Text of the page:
The school badge comprises two mermaids holding a shield. Underneath on a banner is the school motto 'non-nobis solum' which means 'Not for ourselves alone'. The badge is based on the crest of Boston Borough council.
On the shield are four quadrants. One is three coronets. Their origins are not known for definite, but it is said[by whom?] that they represent the Dukes of Brittany, Richmond and Suffolk - also represented on the Boston Borough council arms. A second quadrant shows three wheatsheaves to represent the arable farmland of the fens; the community which Boston High School is based in is essentially rural, and thrives on agriculture. Two further quadrants are of a fleur-de-lis on a background of the cross of St George. The two mermaids represent Boston's nautical connections and its heritage as a port; again, taken form the Borough Council arms.
The school colours are navy blue and emerald green.
From September 2014, the new year 7 intake study the following curriculum:
- English (Language and Literature)
- Science (Biology, Chemistry and Physics)
- Life Skills (incorporating Citizenship)
- Design & Technology (Food, Product Design, Textiles)
- Physical Education
- Religious Education
These subjects are taken until the end of year 9. In year 10, pupils begin their GCSE courses in English, Maths, Biology, Chemistry, Physics and Religious Studies; non-GCSE courses in Life Skills and Physical Education; and four GCSE courses from the following 'option' choices:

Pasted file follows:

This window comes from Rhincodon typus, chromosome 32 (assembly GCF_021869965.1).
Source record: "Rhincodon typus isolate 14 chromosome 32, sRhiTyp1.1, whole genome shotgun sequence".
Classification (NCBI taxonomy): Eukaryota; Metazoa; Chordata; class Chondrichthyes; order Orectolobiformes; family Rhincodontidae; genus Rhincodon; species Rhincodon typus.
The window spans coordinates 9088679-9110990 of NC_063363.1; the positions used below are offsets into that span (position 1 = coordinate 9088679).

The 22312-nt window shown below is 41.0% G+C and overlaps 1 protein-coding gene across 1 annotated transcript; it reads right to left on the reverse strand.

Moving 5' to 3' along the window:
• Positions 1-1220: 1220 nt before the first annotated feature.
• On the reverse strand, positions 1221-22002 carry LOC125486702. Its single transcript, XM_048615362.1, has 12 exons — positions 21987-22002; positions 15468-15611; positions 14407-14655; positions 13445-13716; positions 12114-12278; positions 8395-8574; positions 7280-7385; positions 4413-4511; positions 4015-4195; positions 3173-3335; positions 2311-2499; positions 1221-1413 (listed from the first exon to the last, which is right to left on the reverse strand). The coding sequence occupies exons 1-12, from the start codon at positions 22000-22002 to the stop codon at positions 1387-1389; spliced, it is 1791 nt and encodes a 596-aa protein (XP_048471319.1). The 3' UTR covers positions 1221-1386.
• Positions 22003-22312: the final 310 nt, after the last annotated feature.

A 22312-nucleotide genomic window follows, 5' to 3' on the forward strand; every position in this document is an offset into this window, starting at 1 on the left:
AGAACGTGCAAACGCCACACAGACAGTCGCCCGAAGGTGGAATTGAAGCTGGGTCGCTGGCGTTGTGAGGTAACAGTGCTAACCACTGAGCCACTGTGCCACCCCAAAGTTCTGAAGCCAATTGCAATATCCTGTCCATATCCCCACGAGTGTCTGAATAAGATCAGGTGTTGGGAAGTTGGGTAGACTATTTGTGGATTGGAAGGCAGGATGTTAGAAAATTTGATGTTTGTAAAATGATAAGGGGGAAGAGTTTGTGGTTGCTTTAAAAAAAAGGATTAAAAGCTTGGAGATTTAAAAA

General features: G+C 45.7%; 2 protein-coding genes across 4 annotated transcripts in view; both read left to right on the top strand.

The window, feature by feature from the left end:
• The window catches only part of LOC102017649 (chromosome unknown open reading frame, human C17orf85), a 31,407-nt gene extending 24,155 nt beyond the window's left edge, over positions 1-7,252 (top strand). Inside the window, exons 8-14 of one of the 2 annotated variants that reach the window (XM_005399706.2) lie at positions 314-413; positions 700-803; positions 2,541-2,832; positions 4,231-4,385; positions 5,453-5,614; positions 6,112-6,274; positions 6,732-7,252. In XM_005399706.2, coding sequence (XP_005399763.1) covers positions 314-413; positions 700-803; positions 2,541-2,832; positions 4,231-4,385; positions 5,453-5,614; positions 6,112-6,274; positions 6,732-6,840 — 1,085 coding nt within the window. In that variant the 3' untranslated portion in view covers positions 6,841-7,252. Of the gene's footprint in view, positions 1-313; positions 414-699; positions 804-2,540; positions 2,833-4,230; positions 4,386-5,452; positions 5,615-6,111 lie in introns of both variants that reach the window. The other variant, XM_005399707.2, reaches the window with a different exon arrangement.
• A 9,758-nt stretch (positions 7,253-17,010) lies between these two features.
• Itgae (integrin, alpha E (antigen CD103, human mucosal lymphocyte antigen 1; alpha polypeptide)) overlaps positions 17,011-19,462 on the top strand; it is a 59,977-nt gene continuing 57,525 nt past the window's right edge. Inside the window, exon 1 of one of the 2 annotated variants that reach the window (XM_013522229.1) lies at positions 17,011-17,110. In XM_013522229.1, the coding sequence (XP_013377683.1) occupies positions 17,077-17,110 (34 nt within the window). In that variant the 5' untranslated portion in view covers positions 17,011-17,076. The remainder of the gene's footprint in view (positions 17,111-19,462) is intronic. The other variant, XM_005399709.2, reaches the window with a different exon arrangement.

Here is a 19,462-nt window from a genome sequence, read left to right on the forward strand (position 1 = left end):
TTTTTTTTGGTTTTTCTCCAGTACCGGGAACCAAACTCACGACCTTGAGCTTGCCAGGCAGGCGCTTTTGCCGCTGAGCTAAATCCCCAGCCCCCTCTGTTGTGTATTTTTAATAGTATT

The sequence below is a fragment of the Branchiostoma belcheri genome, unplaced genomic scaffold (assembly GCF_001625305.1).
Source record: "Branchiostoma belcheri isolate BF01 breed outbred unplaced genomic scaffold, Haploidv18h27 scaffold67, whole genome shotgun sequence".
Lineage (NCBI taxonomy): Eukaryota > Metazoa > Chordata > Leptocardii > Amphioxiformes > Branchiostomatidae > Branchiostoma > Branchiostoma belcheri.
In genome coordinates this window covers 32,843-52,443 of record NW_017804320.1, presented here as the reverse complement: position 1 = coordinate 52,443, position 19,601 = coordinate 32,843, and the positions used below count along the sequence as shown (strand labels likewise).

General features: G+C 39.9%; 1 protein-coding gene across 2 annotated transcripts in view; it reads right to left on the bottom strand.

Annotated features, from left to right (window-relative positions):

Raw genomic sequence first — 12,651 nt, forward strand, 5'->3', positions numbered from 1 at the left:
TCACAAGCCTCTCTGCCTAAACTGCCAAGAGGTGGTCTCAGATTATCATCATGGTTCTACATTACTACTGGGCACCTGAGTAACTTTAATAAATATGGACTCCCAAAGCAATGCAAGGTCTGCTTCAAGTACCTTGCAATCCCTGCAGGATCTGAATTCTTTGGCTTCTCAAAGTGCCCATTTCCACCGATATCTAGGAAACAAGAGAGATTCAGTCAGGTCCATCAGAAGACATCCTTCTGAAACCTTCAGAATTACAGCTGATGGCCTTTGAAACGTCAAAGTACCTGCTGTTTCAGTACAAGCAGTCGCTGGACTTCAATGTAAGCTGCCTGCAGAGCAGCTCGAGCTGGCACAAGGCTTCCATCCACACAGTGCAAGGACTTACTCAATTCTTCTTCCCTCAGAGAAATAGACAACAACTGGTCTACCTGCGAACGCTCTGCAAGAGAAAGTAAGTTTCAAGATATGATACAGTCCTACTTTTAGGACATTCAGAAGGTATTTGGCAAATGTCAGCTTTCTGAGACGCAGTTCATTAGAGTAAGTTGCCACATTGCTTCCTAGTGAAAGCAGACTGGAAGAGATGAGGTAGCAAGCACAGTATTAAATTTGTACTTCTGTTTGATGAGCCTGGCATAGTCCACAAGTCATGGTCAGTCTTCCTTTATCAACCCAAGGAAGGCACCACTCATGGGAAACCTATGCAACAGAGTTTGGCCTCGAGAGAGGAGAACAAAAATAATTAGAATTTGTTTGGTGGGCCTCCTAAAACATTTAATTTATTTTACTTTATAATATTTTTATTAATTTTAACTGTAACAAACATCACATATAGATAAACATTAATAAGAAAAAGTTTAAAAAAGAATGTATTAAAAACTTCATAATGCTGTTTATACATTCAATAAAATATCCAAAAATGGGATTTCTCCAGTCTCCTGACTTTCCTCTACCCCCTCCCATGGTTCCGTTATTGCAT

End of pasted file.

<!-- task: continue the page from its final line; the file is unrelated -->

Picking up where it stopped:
- Business Studies
- Health and Social Care
- Physical Education
- Product Design
The houses are named after people who have played a part in the school's history. The five houses and associated colours are: Allan: Yellow, Conway: Red, Ingelow: Blue, Kitwood: Purple, Lindis: Green.
Boston High School consistently achieves the highest pass rates at GCSE, and is more often than not the top performing school in Boston using these measures.
- Dr Steve Peters, psychiatrist for the gold-medal-winning British Cycling Team (taught Maths from 1978–82)
Notable former pupils
- Rachael Anderton – Deputy Chief Executive of Young Enterprise[not in citation given][not in citation given]
- Lyndsey Young – label designer
- http://reports.ofsted.gov.uk/provider/files/2436966/urn/139140.pdf OFSTED Report, 2014
- Federation row
- Student at the school
- Steve Peters
- Guardian May 2008
- Steve Peters - BBC Sport
- "Enterprise education: a breeding ground for volunteers"; The Guardian, 4 July 2008. Retrieved 8 January 2012
- "Extra-curricular lessons in tenacity and commitment", The Telegraph, 29 May 2008. Retrieved 8 January 2012
- "TV stars tell Boston woman you can count on us", Boston Standard, 8 January 2012. Retrieved 8 January 2012